a career that involves A LOT of traveling?

<p>so what's out there?</p>

<p>i was thinking something to do with a college major like international studies/affairs/relations...but ive had a bad experience with AP gov (as in, the teacher sucked so bad) so im not quite sure about that...</p>

<p>is there anything else i could do?</p>

<p>im interested in french language...</p>

<p>be an officer in the military</p>

<p>....or a pirate</p>

<p>translator, travel writer, teaching in other countries, au pair
thats all I can think of</p>

<p>tour guide</p>

<p>Consulting. You travel so much that you get sick of travelling. But its still an awesome career.</p>

<p>flight attendant</p>

<p>You can work for the State Department as a contractor. They have TONS of jobs available and all different types of work. My dads company arranges contracts for overseas embassy work for the State Department... he doesn't really need to travel much anymore, but he can if he wants to. His degree is in engineering management.</p>

<p>get famous, then travel the globe. i dont know but maybe go and break some world record</p>

<p>I was actually looking at consulting (specifically management consulting) the other day. It looks quite interesting, and yeah, there's more travel than you could ever want involved. Sweet.</p>

<p>Man... we are exactly l"le meme".</p>

<p>u could work as an international correspondant for the BBC or CNN</p>

<p>Be careful what you wish for - travel often seems to entail nightmarish trips squeezed into the middle seat in the last row of coach, sitting between a talkative granny and a mom with screaming baby. Or eating junk out of an airport vending machine at 11 PM because your flight is delayed again and everything in the airport is closed... ;)</p>

<p>That's not to say business travel is all bad - once in a while you may be able to wrap up a meeting early and actually see something beyond the insides of taxis and offices. But until you reach a career status that allows unhurried travel, preferably in first class, you may find the appeal of business travel wears thin quickly.</p>

<p>If you ARE able to find a situation that lets you travel, try to take advantage of it. Sometimes by extending a trip to include a weekend, for example, you can save more than enough to pay for an extra day or two in a hotel. You get to soak up some local atmosphere, and the company saves money - win/win.</p>

<p>Sales is one career that often involves travel, although most salespeople (particularly new ones) work in a specific geographic area.</p>

<p>Technical experts in a variety of fields get to travel to help customers, supervise installations, troubleshoot problems. Willingness to travel can often help land a job, since many employees have family or personal obligations that make travel undesirable. Put "willing to travel" on your resume... :)</p>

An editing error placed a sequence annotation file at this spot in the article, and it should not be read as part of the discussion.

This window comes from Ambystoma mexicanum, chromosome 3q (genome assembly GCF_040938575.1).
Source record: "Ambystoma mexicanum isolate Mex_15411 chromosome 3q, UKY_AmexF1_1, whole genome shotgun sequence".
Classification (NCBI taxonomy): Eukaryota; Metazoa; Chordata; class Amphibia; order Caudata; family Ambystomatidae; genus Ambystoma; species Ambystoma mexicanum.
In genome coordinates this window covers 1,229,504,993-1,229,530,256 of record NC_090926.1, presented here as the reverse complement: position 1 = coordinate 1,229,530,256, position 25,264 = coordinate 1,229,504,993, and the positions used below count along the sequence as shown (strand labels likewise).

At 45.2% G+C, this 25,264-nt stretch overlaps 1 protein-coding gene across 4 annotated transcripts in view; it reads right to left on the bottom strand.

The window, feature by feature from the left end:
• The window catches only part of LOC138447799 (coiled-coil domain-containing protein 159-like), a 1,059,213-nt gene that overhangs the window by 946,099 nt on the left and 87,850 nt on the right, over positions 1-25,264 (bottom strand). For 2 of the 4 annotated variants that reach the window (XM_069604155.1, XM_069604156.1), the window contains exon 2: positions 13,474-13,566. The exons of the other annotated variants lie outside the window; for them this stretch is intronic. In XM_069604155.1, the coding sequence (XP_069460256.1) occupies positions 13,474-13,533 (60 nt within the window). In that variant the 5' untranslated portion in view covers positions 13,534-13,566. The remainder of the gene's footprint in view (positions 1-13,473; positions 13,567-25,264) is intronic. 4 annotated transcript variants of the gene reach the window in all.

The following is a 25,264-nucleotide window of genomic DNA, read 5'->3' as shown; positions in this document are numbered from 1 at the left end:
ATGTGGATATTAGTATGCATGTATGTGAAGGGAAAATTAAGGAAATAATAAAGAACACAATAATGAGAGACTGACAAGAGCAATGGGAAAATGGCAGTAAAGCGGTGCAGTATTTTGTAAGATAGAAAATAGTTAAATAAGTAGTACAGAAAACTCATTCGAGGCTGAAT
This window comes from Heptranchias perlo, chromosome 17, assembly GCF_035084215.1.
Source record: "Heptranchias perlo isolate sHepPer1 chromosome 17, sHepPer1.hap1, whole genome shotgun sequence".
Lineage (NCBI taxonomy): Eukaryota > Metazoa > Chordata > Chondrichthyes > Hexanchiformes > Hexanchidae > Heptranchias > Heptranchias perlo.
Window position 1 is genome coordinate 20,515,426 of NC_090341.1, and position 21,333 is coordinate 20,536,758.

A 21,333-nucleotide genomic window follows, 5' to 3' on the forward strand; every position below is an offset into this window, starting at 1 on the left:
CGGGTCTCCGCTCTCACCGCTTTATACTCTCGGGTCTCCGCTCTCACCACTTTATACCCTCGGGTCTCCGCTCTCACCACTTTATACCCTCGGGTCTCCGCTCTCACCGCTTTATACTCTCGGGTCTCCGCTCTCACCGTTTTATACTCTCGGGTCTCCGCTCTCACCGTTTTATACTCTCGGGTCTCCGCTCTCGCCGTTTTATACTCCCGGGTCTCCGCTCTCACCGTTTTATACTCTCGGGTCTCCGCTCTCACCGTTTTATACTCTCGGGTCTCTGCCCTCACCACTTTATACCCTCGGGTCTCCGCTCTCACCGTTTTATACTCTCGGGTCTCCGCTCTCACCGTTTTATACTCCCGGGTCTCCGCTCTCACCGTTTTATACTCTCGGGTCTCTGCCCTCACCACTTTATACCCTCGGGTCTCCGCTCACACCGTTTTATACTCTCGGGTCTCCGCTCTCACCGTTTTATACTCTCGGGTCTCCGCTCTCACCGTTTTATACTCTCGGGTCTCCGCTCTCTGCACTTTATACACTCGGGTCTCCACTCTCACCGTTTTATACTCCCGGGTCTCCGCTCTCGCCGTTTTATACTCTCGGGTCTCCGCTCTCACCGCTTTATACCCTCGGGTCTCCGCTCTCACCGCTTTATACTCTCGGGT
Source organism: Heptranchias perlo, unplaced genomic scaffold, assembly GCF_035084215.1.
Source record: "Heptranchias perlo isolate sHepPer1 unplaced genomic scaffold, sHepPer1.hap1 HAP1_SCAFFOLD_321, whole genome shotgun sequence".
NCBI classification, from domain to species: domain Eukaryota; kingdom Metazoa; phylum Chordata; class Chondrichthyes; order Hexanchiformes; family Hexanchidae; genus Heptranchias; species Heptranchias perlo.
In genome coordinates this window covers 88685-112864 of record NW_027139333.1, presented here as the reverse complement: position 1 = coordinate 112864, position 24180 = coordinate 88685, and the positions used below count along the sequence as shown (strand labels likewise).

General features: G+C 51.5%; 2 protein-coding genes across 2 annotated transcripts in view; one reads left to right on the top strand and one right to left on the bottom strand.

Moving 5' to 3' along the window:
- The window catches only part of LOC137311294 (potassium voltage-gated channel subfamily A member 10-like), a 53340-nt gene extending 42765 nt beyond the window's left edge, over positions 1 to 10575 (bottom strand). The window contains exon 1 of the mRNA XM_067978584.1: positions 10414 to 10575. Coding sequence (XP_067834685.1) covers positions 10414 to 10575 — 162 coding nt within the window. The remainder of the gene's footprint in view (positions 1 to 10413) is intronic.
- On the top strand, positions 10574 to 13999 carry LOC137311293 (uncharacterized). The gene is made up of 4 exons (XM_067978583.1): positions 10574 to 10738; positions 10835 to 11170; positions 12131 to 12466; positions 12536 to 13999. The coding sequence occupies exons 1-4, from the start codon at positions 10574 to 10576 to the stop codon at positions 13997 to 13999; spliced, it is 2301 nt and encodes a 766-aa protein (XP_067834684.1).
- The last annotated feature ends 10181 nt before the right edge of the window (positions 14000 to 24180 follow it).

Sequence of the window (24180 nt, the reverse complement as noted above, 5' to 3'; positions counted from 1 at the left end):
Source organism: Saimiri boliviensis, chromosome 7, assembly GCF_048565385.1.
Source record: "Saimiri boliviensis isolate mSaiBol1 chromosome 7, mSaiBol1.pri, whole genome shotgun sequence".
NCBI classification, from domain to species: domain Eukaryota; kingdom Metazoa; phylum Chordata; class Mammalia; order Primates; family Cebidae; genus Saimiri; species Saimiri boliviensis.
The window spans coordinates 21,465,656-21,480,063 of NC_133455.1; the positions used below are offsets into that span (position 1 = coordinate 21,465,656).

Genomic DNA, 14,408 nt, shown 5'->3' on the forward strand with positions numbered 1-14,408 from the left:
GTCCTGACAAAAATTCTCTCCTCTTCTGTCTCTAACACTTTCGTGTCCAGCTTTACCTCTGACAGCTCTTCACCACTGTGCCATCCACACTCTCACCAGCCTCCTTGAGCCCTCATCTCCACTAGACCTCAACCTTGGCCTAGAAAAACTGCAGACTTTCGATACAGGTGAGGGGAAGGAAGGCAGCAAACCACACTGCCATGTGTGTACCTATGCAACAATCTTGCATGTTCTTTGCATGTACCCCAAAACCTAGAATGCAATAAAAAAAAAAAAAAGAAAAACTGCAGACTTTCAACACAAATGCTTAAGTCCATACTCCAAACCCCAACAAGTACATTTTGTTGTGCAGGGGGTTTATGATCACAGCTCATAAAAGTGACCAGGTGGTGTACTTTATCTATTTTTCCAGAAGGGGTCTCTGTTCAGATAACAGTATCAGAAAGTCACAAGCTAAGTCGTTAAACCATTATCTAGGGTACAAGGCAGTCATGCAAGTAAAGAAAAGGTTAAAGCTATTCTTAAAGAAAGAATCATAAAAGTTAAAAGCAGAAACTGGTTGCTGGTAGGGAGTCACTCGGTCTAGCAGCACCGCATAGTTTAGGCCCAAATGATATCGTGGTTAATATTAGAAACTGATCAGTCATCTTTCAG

<p>be a truck driver</p>

<p>How about real estate?</p>

<p>Check into the forgien service, we have identical interests and that's what I'm planning to do. I'm going to be majoring in International Realtions/Poly Sci and French. </p>

<p>Bonne Chance!</p>

<p>I'm also interested in the Foreign Service, but I do hope you're not expecting to travel around to first world countries and bask in art and luxury; the government TELLS you where to go and I believe you have to reside in this area for two years with nine month intervals between your trips. I also hope you're prepared to spend two years in areas such as Haiti or places where terroism is prevalent. </p>

<p>I would go on, but with the help of the internet, you can find some pretty good books about the realities of the foreign service.</p>

<p>From personal experience (both of my parents work for the foreign service), I can tell you that it's not quite like that. The government doesn't tell you where to go, you bid on jobs (and cities) the last year of your term (four years is probably the usual assignment, two is also common), they're not completely random, they depend on your rank (1-8), and other parts of your situation. I don't think there's any rule regarding nine months intervals between trips back to the U.S., at least we've never been affected by it. We've never lived in a third world country or a particularly dangerous one (unless you want to count South Korea, but I doubt it), and those assignments are not usually just forced on people, and you get corresponding danger-pay and living expenses pay depending on what city you live in. I can't tell you what it was like when my parents first started, but now after some 14 years and as far back as I can remember they've taken many trips, travelled all around the continents they were in, and "basked in art and luxury." The govt pays us for trips to the States every 2 years, and another trip on the alternate years. They also pay for our apt., my school, various bills, and so on. It really is a nice job.</p>

<p>(Oh, my parents were both English majors.)</p>

<p>A journalist</p>

<p>WTF? </p>

<p>Can you ask what level they started at? From what I heard, the job is not easy at all and the pay is minimal.</p>

<p>so can someone elaborate on what someone who goes into foreign service really does? do i need to be like a political junkie to be knowledgeable in my work?</p>

<p>thanks for all the many replies thus far</p>